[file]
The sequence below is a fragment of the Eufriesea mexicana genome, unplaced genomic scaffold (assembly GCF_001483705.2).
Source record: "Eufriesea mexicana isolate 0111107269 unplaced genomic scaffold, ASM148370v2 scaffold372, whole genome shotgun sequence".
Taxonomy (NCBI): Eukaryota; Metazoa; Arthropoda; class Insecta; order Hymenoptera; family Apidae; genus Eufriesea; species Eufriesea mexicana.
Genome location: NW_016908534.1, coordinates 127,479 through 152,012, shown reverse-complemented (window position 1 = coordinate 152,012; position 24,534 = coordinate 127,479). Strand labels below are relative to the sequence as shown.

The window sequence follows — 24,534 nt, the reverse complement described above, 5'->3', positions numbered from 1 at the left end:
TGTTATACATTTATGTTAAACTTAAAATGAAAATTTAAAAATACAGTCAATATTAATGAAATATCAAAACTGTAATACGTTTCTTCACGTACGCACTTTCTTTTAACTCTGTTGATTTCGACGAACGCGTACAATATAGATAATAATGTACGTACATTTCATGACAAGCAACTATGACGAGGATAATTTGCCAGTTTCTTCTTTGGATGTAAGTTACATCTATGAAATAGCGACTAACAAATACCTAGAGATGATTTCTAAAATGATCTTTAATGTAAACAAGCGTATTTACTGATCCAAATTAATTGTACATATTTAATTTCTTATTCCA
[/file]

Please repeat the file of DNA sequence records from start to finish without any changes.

The sequence below is a fragment of the Eufriesea mexicana genome, unplaced genomic scaffold (assembly GCF_001483705.2).
Source record: "Eufriesea mexicana isolate 0111107269 unplaced genomic scaffold, ASM148370v2 scaffold372, whole genome shotgun sequence".
Taxonomy (NCBI): Eukaryota; Metazoa; Arthropoda; class Insecta; order Hymenoptera; family Apidae; genus Eufriesea; species Eufriesea mexicana.
Genome location: NW_016908534.1, coordinates 127,479 through 152,012, shown reverse-complemented (window position 1 = coordinate 152,012; position 24,534 = coordinate 127,479). Strand labels below are relative to the sequence as shown.

The window sequence follows — 24,534 nt, the reverse complement described above, 5'->3', positions numbered from 1 at the left end:
TGTTATACATTTATGTTAAACTTAAAATGAAAATTTAAAAATACAGTCAATATTAATGAAATATCAAAACTGTAATACGTTTCTTCACGTACGCACTTTCTTTTAACTCTGTTGATTTCGACGAACGCGTACAATATAGATAATAATGTACGTACATTTCATGACAAGCAACTATGACGAGGATAATTTGCCAGTTTCTTCTTTGGATGTAAGTTACATCTATGAAATAGCGACTAACAAATACCTAGAGATGATTTCTAAAATGATCTTTAATGTAAACAAGCGTATTTACTGATCCAAATTAATTGTACATATTTAATTTCTTATTCCA